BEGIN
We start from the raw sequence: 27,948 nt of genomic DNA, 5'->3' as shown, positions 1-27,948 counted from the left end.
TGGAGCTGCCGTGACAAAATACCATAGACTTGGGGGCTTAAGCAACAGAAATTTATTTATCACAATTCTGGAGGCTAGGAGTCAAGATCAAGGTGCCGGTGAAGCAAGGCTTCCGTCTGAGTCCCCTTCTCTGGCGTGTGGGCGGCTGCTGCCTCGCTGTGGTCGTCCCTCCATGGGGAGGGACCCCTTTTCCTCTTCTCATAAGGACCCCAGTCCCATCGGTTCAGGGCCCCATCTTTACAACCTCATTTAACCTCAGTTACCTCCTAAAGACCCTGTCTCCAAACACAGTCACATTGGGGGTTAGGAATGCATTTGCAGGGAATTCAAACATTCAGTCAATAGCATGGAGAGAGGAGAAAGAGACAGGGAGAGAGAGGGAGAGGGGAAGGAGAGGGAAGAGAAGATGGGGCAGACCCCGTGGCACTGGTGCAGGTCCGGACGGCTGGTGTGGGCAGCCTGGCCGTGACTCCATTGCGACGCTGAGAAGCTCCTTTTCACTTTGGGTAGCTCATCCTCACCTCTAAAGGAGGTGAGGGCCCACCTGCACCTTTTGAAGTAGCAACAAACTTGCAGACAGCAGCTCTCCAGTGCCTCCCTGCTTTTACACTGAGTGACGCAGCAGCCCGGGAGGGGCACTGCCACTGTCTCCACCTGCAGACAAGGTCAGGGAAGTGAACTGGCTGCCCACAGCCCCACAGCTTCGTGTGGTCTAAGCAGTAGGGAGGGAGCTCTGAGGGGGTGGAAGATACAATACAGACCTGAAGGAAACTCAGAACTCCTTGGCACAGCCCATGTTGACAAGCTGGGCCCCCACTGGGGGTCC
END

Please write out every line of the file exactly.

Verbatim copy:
We start from the raw sequence: 27,948 nt of genomic DNA, 5'->3' as shown, positions 1-27,948 counted from the left end.
TGGAGCTGCCGTGACAAAATACCATAGACTTGGGGGCTTAAGCAACAGAAATTTATTTATCACAATTCTGGAGGCTAGGAGTCAAGATCAAGGTGCCGGTGAAGCAAGGCTTCCGTCTGAGTCCCCTTCTCTGGCGTGTGGGCGGCTGCTGCCTCGCTGTGGTCGTCCCTCCATGGGGAGGGACCCCTTTTCCTCTTCTCATAAGGACCCCAGTCCCATCGGTTCAGGGCCCCATCTTTACAACCTCATTTAACCTCAGTTACCTCCTAAAGACCCTGTCTCCAAACACAGTCACATTGGGGGTTAGGAATGCATTTGCAGGGAATTCAAACATTCAGTCAATAGCATGGAGAGAGGAGAAAGAGACAGGGAGAGAGAGGGAGAGGGGAAGGAGAGGGAAGAGAAGATGGGGCAGACCCCGTGGCACTGGTGCAGGTCCGGACGGCTGGTGTGGGCAGCCTGGCCGTGACTCCATTGCGACGCTGAGAAGCTCCTTTTCACTTTGGGTAGCTCATCCTCACCTCTAAAGGAGGTGAGGGCCCACCTGCACCTTTTGAAGTAGCAACAAACTTGCAGACAGCAGCTCTCCAGTGCCTCCCTGCTTTTACACTGAGTGACGCAGCAGCCCGGGAGGGGCACTGCCACTGTCTCCACCTGCAGACAAGGTCAGGGAAGTGAACTGGCTGCCCACAGCCCCACAGCTTCGTGTGGTCTAAGCAGTAGGGAGGGAGCTCTGAGGGGGTGGAAGATACAATACAGACCTGAAGGAAACTCAGAACTCCTTGGCACAGCCCATGTTGACAAGCTGGGCCCCCACTGGGGGTCC